The Hartley oscillator is as popular as Colpitt’s oscillator and is widely used as local oscillator in radio receivers. The circuit arrangement is shown in figure. Hartley oscillator circuit is similar to Colpitt’s oscillator circuit, except that phase-shift network consists of two inductors Lr and L2 and a capacitor C instead of two capacitors and one inductor. The output of the amplifier is applied across inductor Lx and the voltage across inductor L2 forms the feedback voltage. The coil L1 is inductively coupled to coil L2, the combination functions as an auto-transformer. However, because of direct connection, the junction of L1 and L2 cannot be directly grounded. Instead, another capacitor CL is used. The operation of the circuit is similar to that of the Colpitt’s oscillator circuit.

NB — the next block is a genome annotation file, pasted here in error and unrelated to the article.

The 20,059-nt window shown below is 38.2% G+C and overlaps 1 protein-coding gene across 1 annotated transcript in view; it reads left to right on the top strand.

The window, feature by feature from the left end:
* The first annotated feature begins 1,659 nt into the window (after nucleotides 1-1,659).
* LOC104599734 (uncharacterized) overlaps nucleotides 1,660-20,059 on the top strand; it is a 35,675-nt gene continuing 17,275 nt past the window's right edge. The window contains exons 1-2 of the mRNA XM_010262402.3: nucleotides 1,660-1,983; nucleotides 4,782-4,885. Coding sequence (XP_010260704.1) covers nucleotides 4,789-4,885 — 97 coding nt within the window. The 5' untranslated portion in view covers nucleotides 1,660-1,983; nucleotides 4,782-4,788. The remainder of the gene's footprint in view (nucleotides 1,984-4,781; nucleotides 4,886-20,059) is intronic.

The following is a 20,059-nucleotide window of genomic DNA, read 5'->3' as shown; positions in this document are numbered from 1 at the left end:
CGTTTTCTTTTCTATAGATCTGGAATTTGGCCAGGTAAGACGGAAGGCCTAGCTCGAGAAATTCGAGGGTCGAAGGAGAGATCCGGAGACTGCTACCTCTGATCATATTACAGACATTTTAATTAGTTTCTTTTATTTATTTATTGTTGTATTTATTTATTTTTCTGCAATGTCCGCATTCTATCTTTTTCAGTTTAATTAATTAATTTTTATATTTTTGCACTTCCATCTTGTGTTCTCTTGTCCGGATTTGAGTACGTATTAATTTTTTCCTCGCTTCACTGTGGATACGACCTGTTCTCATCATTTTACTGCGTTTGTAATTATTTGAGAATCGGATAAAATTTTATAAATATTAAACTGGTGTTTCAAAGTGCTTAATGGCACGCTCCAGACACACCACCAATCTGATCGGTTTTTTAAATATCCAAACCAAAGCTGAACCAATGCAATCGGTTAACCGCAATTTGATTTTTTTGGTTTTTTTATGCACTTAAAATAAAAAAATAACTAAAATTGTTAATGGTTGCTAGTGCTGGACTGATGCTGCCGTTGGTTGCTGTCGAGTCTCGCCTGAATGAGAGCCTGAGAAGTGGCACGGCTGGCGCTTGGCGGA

Considering the fact that there exists mutual inductance between coils L1 and L2 because the coils are wound on the same core, their net effective inductance is increased by mutual inductance M. So in this case effective inductance is given by the expression
L = L1 + L2 + 2 M and resonant or oscillation frequency is given by the expression
F = 1 / 2∏√[C (L1 + L2 + 2M)]
Hartley oscillator can also be suitably used for generating RF signals. The frequency can be easily varied by varying the inductances which can be done by making the core movable. Another method of varying frequency is of varying capacitance. Hartley’oscillator is not suitable for low frequency work because at low frequency, the value of inductance required becomes large.